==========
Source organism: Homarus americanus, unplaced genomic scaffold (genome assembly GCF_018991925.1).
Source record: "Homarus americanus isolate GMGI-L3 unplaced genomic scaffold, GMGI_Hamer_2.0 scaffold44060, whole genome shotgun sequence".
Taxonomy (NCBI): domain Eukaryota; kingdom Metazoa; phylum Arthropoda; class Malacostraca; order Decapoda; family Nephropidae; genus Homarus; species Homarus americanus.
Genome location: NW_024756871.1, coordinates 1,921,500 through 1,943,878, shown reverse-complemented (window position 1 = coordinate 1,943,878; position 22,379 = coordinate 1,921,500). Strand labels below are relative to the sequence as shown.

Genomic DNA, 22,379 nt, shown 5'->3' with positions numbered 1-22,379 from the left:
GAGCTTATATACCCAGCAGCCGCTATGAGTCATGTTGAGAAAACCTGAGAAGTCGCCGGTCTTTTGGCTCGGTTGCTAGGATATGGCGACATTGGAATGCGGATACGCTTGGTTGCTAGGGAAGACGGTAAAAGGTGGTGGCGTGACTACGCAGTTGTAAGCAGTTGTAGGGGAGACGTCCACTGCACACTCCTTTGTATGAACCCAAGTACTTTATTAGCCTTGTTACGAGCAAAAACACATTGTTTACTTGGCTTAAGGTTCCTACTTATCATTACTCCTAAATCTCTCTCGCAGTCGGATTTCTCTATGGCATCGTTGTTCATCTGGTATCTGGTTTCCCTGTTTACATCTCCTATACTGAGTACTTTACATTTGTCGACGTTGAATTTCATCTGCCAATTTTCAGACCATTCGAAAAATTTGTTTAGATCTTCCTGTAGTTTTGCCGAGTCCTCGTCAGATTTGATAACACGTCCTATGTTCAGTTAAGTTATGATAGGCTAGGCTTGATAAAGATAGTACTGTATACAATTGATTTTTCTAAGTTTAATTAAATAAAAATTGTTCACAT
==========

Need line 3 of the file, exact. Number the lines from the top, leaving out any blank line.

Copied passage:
Taxonomy (NCBI): domain Eukaryota; kingdom Metazoa; phylum Arthropoda; class Malacostraca; order Decapoda; family Nephropidae; genus Homarus; species Homarus americanus.